Spurs coach is on the longest winless run of his profession and things do not appear like improving any time soon, having criticised record signing Ndombele.
Having only once previously arrived at a club midseason it regarded fair, back in December, to give Jose Mourinho a free hit till the end of the 2019-20 season, whenever that may cease up being, not least due to the fact his special genius is to harness the power of a small and vengeful clique.
Huddling together, preparing for war, requires an alchemy that was by no means likely to be viable whilst his predecessor’s vision was nevertheless lingering, and nevertheless disintegrating. It is difficult to issue a rallying cry surrounded by burning rubble.
What has happened at Tottenham over the last three months has conformed to this expectation, and but how Mourinho has treated it has severely damaged his personal position.
Few managers in world soccer records have been so overwhelmingly described through their psychological strategy to the role. If that previously gave him time to sharpen swords, now it serves to undermine him.
Unlike the concreteness of tactical set-plays, or the tangible nature of technical ability, psychological powers are ephemeral.
Harnessing them depends on collective trust and, like fairies, the superb influence of motivation, optimism, and anger ceases to exist when no one believes in it.
For any individual like Mourinho, his fall through the sport is having a devastating impact on his capability to manipulate by inspiration.
Everyone, such as the Spurs players, can now see the hints that underpin his siege mentality approach; detect self-preservation where once it seemed like charisma.
Whether Mourinho has changed over the final 10 years or merely our understanding of his antics has changed, the consequence is the same: a man whose work is built on awesome motivational skills can no longer motivate an enterprise that believes they can see right through him.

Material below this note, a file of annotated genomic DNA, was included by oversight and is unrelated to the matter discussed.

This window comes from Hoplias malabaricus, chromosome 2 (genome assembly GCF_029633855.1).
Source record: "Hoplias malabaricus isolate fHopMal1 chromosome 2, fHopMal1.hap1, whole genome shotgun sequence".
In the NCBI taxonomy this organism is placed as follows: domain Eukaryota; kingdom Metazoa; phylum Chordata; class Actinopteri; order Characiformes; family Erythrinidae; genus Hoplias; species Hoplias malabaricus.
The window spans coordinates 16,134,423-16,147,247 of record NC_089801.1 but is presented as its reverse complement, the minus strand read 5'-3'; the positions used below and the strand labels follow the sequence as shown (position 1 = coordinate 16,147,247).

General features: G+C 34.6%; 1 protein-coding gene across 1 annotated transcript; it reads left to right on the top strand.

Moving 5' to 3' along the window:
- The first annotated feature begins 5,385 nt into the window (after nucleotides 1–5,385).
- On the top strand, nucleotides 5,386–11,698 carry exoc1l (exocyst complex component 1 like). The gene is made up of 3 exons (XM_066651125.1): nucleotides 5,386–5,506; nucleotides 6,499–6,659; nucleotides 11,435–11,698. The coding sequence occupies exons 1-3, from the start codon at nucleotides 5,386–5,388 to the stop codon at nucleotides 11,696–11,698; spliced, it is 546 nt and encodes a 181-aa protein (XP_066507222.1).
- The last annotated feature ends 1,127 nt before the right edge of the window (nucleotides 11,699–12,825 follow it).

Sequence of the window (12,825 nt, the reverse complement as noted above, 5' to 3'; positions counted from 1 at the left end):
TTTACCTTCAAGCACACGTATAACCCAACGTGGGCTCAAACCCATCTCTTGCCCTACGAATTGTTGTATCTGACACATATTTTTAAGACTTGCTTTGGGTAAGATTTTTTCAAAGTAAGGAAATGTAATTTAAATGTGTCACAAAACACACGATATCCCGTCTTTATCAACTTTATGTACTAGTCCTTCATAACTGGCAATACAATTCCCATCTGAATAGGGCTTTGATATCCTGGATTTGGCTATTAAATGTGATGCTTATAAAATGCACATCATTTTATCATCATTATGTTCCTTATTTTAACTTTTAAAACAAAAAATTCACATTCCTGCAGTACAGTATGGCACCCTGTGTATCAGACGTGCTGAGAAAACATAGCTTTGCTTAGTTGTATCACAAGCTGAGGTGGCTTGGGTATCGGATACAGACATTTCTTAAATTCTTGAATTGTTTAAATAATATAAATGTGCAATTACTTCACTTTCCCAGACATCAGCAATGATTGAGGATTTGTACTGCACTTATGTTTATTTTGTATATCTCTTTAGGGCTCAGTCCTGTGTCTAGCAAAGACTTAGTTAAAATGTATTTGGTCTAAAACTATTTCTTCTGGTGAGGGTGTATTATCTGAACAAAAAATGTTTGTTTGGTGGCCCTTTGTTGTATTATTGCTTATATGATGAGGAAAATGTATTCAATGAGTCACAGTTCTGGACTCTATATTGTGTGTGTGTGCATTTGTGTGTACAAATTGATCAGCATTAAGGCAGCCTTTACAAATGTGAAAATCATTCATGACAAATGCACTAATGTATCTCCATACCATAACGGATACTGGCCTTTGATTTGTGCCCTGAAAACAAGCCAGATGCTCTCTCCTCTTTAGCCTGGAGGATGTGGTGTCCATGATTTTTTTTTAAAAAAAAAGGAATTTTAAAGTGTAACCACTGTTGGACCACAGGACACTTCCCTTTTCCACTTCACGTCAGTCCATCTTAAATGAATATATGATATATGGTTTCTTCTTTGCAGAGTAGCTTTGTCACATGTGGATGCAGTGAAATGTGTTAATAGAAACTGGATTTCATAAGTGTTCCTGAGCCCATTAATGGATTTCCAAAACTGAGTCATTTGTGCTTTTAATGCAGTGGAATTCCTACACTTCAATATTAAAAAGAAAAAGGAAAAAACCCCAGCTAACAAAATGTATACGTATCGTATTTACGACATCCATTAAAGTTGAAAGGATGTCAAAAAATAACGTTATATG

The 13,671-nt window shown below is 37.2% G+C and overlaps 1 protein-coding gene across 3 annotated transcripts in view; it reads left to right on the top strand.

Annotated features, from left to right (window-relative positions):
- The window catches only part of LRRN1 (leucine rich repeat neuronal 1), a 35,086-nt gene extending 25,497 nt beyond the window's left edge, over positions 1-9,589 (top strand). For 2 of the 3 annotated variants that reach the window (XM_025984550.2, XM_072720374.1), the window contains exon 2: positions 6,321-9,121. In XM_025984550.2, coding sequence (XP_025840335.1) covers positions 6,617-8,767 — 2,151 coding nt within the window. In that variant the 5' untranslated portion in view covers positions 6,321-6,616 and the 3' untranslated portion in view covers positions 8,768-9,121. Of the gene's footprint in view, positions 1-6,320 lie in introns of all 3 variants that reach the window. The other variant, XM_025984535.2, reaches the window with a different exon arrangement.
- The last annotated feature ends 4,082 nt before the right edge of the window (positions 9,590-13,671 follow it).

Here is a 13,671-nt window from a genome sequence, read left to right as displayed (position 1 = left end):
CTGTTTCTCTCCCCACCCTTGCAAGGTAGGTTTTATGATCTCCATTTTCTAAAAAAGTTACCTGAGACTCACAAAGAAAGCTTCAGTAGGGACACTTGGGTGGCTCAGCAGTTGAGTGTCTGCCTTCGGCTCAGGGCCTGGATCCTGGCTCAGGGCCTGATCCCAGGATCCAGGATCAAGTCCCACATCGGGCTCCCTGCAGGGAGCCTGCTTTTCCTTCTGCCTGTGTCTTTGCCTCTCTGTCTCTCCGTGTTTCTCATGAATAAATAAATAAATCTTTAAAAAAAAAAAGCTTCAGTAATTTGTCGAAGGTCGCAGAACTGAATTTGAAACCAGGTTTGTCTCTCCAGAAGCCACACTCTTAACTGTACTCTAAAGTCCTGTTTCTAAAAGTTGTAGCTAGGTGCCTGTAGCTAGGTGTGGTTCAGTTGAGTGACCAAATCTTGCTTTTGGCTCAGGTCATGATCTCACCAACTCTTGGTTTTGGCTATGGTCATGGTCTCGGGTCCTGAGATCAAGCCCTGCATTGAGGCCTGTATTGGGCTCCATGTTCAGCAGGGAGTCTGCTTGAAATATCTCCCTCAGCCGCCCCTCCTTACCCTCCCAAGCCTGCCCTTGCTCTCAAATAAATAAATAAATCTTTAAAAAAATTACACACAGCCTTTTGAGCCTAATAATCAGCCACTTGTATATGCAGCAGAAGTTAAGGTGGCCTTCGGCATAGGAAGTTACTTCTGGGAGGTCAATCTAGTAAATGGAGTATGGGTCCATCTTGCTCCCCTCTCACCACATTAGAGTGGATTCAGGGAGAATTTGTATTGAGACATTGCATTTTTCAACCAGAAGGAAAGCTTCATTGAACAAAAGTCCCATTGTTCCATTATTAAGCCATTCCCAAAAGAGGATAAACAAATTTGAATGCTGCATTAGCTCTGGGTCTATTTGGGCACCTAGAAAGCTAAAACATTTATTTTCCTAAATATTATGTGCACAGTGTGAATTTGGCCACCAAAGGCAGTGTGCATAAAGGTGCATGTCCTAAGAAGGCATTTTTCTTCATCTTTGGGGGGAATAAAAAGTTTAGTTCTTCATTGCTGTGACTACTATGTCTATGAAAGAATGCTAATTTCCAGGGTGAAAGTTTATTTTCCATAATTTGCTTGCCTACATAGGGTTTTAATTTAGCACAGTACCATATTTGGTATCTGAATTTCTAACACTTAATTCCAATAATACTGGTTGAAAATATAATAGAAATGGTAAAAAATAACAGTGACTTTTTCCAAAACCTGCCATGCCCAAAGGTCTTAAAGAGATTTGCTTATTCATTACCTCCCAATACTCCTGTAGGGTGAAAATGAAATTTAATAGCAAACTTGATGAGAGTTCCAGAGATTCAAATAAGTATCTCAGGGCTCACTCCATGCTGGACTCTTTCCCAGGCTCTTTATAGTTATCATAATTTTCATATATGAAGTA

Judging via the most current outbursts, it would show up that some thing has shifted internally for Mourinho, too. It is as if, with age, Mourinho has fallen into the equal lure as Arsene Wenger: privilege, success, and recognize can blunt the edges, leaving captains of industry blind to the regular hard work required to stay at the top.
The Spurs manager comes throughout as a man unwilling to accept the problem of the job.
But more importantly, with each and every fresh attack on his players Mourinho exhibits his techniques are from an era that, to the current squad, need to experience like centuries old.
Football’s old school blame today’s ‘snowflake’ tradition on younger footballers being pampered millionaires, when in truth to emerge from the extraordinary stress of a hyper-competitive academy system means the modern player is extra resilient than any era before them. They simply don’t reply positively to being attacked because, well, why should they?
When Mourinho launches into an attack on Tanguy Ndombele, he displays the chasm between generations. It is a approach that can’t work anymore.
Of course, none of Mourinho’s off-field behaviour would matter to Tottenham followers if outcomes have been better, and yet this record can’t be disentangled from the intellectual side. Mourinho is on a six-game winless run, the longest of his managerial career, and Spurs have conceded an alarming 38 goals in 26 games whilst playing meandering, directionless football. But there is little cost in immediately critiquing the formation or the team shape.
We nevertheless don’t understand what Mourinho is trying to do, due to the fact none of his instructions are sticking. How else to provide an explanation for such porousness between the lines, such carelessness with the ball? The only clarification is that belief in his method has already faded. And belief, that transient state so regularly found and misplaced in football, is the foundation of the whole thing Mourinho has achieved.
Without it, he is finished.